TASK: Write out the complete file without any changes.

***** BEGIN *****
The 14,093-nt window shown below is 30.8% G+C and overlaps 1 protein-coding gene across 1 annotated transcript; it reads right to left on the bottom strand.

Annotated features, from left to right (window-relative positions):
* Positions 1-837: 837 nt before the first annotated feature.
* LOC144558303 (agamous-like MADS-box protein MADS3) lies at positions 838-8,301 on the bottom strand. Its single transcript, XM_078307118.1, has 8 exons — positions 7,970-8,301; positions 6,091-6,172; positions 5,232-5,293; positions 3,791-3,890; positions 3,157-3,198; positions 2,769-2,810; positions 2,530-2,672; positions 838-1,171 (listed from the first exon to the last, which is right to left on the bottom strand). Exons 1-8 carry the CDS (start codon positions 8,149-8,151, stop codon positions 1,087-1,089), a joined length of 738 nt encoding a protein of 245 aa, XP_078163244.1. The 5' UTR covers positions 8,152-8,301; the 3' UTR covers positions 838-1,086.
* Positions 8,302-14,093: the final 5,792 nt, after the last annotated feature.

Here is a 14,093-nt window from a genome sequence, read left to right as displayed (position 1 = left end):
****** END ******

The 14,093-nt window shown below is 30.8% G+C and overlaps 1 protein-coding gene across 1 annotated transcript; it reads right to left on the bottom strand.

Annotated features, from left to right (window-relative positions):
* Positions 1-837: 837 nt before the first annotated feature.
* LOC144558303 (agamous-like MADS-box protein MADS3) lies at positions 838-8,301 on the bottom strand. Its single transcript, XM_078307118.1, has 8 exons — positions 7,970-8,301; positions 6,091-6,172; positions 5,232-5,293; positions 3,791-3,890; positions 3,157-3,198; positions 2,769-2,810; positions 2,530-2,672; positions 838-1,171 (listed from the first exon to the last, which is right to left on the bottom strand). Exons 1-8 carry the CDS (start codon positions 8,149-8,151, stop codon positions 1,087-1,089), a joined length of 738 nt encoding a protein of 245 aa, XP_078163244.1. The 5' UTR covers positions 8,152-8,301; the 3' UTR covers positions 838-1,086.
* Positions 8,302-14,093: the final 5,792 nt, after the last annotated feature.

Here is a 14,093-nt window from a genome sequence, read left to right as displayed (position 1 = left end):